Despite the recent media frenzy over bullying in the medical profession, these stories from the frontline show sexism in the workplace is also a major issue. But the public can help, writes Jo Elms.
Numerous articles have outlined the horror of workplace bullying in the medical workforce recently.
ABC Four Corners aired a program called “At Their Mercy” on May 25 about the bullying culture of medicine. On May 26 The Age printed an article titled “Medicine’s Jekyll and Hyde complex: doctors suffer a cycle of workplace abuse“. And there is even a Wikipedia page titled “Bullying in Medicine”.
But, after a media frenzy in March when senior surgeon Dr Gabrielle McMullin told the Australian public it was more favourable for a female doctor’s career to give sex for favours than it is to report on sexual abuse, we have fallen silent again about sexism in the medical workforce.
As a young woman keen to learn all the relevant skills to be an amazing doctor I was told by a senior surgeon, “there’s no point teaching you how to suture, you’ll end up at home with the babies”. He then went on to teach the five male colleagues in the room and purposely skipped me.
In a random sample of my female colleagues, 15 out of 22 have been told something similar.
It is considered a cultural rite of passage for every female doctor to be treated in a sexist way by male colleagues. Furthermore, it is an unwritten rule that if you report this behaviour or if you don’t comply with sexual advances from senior colleagues you would receive a terrible reference and your career was effectively ruined.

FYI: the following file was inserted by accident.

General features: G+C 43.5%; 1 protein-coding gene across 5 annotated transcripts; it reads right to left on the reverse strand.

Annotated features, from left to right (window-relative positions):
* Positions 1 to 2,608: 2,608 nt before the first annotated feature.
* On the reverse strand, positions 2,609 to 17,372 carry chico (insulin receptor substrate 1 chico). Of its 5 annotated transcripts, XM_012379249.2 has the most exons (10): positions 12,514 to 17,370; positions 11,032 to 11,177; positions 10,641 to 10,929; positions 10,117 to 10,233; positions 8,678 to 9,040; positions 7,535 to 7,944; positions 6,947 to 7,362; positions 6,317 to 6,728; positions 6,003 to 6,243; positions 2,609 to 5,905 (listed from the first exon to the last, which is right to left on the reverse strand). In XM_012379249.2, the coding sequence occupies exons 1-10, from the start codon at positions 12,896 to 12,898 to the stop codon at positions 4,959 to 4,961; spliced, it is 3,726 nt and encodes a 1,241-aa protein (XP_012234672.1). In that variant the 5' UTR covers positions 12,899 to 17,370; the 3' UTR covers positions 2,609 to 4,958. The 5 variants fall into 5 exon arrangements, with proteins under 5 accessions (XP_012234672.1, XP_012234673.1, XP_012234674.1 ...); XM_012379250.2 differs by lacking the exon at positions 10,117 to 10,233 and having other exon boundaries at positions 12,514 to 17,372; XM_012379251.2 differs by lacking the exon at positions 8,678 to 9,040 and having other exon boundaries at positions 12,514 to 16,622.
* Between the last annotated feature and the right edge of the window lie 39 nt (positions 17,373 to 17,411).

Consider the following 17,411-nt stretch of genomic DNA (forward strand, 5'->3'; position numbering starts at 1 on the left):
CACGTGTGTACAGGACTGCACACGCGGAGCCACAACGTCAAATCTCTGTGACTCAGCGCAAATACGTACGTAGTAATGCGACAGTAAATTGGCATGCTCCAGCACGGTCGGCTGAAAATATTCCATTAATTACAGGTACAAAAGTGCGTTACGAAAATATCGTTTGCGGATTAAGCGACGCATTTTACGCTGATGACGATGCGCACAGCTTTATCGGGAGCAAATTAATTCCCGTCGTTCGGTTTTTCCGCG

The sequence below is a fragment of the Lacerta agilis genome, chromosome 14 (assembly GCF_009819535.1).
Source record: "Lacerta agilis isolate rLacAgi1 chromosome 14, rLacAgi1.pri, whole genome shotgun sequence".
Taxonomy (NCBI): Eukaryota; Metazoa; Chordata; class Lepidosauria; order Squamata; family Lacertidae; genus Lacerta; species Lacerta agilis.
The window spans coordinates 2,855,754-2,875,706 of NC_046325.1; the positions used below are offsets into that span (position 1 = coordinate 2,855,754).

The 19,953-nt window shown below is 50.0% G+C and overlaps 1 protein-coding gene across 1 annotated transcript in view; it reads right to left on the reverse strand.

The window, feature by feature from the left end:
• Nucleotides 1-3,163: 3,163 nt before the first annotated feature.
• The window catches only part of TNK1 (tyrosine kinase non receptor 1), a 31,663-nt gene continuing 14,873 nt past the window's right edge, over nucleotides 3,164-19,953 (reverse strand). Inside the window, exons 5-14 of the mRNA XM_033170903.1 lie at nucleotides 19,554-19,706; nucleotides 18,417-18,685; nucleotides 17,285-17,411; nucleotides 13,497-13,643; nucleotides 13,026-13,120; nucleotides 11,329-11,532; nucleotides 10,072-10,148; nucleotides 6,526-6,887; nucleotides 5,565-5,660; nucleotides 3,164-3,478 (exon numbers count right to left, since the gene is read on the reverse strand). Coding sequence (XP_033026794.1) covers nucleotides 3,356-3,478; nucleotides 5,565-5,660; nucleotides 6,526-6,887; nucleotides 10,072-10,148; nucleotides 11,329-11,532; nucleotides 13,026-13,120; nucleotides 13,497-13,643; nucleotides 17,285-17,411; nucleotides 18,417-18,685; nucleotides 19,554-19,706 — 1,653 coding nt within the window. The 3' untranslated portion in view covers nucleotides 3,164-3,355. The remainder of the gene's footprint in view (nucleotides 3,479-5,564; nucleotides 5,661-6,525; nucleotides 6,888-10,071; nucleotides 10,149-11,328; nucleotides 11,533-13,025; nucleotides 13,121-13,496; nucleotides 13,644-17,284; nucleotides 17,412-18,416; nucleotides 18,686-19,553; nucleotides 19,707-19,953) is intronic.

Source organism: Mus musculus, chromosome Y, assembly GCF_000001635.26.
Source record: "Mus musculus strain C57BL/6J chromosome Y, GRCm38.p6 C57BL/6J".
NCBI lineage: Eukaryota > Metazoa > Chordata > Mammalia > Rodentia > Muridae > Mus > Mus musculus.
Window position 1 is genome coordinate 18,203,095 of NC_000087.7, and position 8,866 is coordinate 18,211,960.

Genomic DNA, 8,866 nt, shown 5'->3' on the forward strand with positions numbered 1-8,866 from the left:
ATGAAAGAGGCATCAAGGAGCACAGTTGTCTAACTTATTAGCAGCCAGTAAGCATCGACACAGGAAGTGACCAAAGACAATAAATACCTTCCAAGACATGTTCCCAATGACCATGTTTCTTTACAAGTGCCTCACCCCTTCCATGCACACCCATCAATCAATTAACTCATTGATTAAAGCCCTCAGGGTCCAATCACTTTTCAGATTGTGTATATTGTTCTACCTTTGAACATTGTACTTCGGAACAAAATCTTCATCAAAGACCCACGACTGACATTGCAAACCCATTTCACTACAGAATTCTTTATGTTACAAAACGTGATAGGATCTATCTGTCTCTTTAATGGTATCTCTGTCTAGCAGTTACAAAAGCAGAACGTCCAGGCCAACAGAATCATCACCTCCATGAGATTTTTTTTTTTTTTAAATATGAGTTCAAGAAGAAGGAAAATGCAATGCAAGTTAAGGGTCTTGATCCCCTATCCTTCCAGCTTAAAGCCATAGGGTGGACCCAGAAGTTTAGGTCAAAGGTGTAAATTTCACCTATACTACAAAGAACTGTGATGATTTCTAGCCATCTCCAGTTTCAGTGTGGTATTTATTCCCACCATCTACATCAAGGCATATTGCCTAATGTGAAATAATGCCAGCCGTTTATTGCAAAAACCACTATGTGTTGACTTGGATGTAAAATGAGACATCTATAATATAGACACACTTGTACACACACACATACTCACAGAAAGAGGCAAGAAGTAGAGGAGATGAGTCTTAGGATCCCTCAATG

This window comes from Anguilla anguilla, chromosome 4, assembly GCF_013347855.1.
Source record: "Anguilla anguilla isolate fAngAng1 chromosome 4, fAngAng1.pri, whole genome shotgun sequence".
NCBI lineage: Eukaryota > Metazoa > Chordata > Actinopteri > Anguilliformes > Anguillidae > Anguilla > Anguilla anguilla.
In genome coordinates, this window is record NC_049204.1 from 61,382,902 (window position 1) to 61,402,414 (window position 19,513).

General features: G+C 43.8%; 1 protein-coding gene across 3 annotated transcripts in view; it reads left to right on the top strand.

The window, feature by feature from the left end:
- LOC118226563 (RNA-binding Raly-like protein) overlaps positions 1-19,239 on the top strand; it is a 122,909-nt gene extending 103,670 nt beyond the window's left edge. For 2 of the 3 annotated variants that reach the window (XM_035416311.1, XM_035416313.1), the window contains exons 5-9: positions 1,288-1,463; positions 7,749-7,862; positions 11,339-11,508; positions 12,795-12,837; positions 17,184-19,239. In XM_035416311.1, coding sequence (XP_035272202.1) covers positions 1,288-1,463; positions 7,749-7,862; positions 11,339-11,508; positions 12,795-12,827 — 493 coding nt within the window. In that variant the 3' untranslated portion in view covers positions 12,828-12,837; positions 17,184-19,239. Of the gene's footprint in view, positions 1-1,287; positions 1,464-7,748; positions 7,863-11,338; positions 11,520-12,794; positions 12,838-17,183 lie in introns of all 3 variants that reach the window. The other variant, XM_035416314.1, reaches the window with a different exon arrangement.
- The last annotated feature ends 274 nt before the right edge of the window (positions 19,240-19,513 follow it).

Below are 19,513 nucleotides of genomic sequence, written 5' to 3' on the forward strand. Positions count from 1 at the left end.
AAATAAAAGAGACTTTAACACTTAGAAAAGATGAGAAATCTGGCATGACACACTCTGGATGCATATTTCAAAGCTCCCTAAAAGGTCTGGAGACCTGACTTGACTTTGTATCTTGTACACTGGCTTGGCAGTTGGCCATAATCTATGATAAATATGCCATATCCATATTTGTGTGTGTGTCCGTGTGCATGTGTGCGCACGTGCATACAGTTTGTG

I left medicine for a variety of reasons but many of my dear friends are still stuck in this workforce rife with abuse. They can’t report these stories for fear of losing their career. But I can on their behalf. The stories shared below are from a number of young, highly trained and skilled doctors.
Stories from the frontline
When Amanda was a very green medical student a senior registrar insisted on assessing her clinical performance in a quiet room.
When inside, he sleazily began demonstrating the anatomy of the “renal angle” (medical speak for the small of the back). She asked to leave the room, but her senior colleague stood in front of the door preventing her exit. He asked her repeatedly for a “date” in exchange for surgical experience. The other female interns at the time had also complained of him but nothing further was done.
Lizette was sitting in the surgical change room when her senior registrar changed from plain clothes into scrubs in front of her but refused to put underwear and pants on. He stood there, flashing, whilst telling her about the procedure they were about to do. She told the head of surgery who asked her not to say anything and he would handle it. Nothing was done.
Mari reported an incident to the head of department when a senior surgeon rested his hand on her breast whilst demonstrating a knee exam. There were five other medical trainees in the room. All saw it, no one commented. In response to her complaint the head of surgery replied, “well of course you can make a complaint if you wish, but I can’t ensure it will be anonymous”. Mari chose not to pursue the complaint for fear of losing her career. Nothing further was done.
Women make up 44 per cent of specialists in training in the medical workforce. However, the numbers of incidences of sexism are not changing. Let’s re-open the conversation about sexism in medicine.
Patients and community members should take action and report the incidences of sexism they see to the hospital, because until the system changes dramatically, my female colleagues can’t, and nothing further will be done.
Jo Elms is a former medical professional.